Primary repair of open neural tube defect in adulthood: Case example and review of management strategies

Jakub Godzik, Vijay M. Ravindra, Wilson Z. Ray, Ramin Eskandari, Andrew T. Dailey

Research output: Contribution to journalArticlepeer-review

3 Scopus citations


Background Context Neural tube defects are congenital malformations that develop when the neural plate fails to close during embryogenesis. The most common open neural tube defect, myelomeningocele (MMC), is declining in frequency in North America. If identified, an MMC must be closed in the perinatal period to prevent lethal complications. Lesions presenting in older adults are, thus, very uncommon. Purpose The purpose of this study was to describe the surgical management of an adult with an unrepaired ulcerated lumbosacral MMC who presented with persistent cerebrospinal fluid (CSF) leakage and to review the management strategies for adult patients with unrepaired MMC. Study Design A case report was used for this study. Methods The patient was a 62-year-old woman with an unrepaired ulcerated lumbosacral MMC and associated lower extremity weakness. She sought medical care for persistent lumbar tenderness and ulceration after sustaining a fall 4 months before admission. Physical and radiological assessment revealed a lumbosacral MMC at the L5 and S1 levels and a tethered cord. Surgical resection of the placode and de-tethering were performed. Results One week after repair of the lumbosacral MMC, the patient was readmitted for management of continued CSF leakage and hydrocephalus, requiring external ventricular drainage, wound revision, and placement of lumboperitoneal shunt. The patient experienced complete resolution of back pain without additional episodes of CSF leakage. Conclusions This rare case and review of management strategies suggests that proper surgical management of open MMC in adulthood can successfully be performed and improve patient symptoms and prevent further complications.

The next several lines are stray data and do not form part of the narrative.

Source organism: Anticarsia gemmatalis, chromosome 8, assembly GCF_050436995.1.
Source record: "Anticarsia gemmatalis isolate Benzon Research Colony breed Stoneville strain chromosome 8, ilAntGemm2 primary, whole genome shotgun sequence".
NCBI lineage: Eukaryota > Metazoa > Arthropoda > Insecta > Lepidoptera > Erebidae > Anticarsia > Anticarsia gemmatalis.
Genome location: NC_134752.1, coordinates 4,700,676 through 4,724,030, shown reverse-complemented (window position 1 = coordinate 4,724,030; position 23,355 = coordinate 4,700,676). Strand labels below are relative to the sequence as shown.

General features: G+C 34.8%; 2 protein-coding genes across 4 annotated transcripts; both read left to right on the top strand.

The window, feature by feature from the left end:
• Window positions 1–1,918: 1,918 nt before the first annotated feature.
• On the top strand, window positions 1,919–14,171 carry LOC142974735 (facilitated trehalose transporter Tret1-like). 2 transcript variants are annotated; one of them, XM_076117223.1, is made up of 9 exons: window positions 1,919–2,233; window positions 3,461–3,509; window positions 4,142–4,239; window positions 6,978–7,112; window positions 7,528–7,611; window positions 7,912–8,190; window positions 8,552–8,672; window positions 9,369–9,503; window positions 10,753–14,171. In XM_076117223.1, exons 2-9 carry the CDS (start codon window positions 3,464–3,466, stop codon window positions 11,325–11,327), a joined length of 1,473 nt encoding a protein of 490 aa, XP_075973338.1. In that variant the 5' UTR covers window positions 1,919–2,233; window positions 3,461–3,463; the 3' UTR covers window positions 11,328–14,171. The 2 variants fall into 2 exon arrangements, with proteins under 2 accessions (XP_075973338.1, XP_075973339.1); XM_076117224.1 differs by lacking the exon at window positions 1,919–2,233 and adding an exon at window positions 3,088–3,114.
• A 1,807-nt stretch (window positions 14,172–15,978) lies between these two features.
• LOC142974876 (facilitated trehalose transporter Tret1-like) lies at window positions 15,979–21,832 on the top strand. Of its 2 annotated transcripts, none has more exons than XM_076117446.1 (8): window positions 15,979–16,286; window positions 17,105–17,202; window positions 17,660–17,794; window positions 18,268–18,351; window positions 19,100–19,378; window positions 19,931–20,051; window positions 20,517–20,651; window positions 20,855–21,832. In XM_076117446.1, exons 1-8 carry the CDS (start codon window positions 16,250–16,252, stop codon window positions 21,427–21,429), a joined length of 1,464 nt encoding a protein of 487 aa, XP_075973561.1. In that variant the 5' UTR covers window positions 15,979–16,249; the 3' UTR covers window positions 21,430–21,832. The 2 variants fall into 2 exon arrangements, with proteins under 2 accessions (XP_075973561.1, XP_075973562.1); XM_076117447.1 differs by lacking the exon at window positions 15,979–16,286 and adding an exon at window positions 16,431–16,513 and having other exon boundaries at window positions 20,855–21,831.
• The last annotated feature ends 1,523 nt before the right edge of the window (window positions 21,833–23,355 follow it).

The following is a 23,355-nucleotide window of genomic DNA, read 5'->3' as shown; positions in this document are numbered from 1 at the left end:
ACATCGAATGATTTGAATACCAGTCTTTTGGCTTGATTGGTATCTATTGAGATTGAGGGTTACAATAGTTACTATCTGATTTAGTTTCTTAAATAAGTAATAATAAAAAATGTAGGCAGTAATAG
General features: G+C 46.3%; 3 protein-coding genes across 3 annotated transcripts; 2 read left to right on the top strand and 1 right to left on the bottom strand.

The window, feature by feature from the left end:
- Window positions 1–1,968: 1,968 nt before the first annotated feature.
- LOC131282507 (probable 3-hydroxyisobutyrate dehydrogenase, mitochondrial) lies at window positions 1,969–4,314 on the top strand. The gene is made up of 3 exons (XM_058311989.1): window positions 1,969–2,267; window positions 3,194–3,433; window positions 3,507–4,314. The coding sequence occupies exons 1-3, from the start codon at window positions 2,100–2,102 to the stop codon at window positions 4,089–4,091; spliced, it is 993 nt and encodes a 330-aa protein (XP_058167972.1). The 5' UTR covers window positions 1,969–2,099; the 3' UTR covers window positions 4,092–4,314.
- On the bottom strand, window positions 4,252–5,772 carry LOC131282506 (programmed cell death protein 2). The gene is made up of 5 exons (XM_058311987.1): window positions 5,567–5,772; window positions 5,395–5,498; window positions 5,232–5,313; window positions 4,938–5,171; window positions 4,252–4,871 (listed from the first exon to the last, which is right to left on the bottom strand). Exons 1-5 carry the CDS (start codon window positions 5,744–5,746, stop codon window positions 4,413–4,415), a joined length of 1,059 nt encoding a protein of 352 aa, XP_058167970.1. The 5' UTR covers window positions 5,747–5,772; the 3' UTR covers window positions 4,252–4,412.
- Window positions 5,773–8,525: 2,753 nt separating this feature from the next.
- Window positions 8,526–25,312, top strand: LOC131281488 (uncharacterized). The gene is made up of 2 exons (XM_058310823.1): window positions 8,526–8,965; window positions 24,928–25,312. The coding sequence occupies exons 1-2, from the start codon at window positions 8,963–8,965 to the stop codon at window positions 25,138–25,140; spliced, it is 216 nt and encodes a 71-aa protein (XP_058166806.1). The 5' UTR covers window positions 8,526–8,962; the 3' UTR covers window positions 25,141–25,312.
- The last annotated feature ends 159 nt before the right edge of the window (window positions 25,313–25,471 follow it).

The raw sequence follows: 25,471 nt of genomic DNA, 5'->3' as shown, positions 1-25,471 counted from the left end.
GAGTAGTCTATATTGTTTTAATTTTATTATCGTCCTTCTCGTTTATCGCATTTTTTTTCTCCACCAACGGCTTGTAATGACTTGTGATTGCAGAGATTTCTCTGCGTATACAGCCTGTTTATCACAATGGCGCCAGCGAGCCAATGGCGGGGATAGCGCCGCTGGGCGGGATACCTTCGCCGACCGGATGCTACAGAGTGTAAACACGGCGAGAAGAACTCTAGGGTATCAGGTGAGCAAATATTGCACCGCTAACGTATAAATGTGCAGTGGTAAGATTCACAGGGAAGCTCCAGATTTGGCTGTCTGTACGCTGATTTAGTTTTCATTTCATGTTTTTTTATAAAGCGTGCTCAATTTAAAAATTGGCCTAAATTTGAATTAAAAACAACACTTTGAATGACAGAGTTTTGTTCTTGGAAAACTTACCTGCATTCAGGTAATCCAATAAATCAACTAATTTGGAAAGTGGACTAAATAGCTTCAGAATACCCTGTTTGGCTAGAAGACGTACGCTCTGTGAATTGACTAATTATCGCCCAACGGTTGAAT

Original languageEnglish
Pages (from-to)e57-e63
JournalSpine Journal
Issue number11
StatePublished - Nov 1 2015


  • Cerebrospinal fluid
  • Hydrocephalus
  • Lumboperitoneal shunt
  • Myelomeningocele
  • Spinal dysraphism
  • Tethered cord


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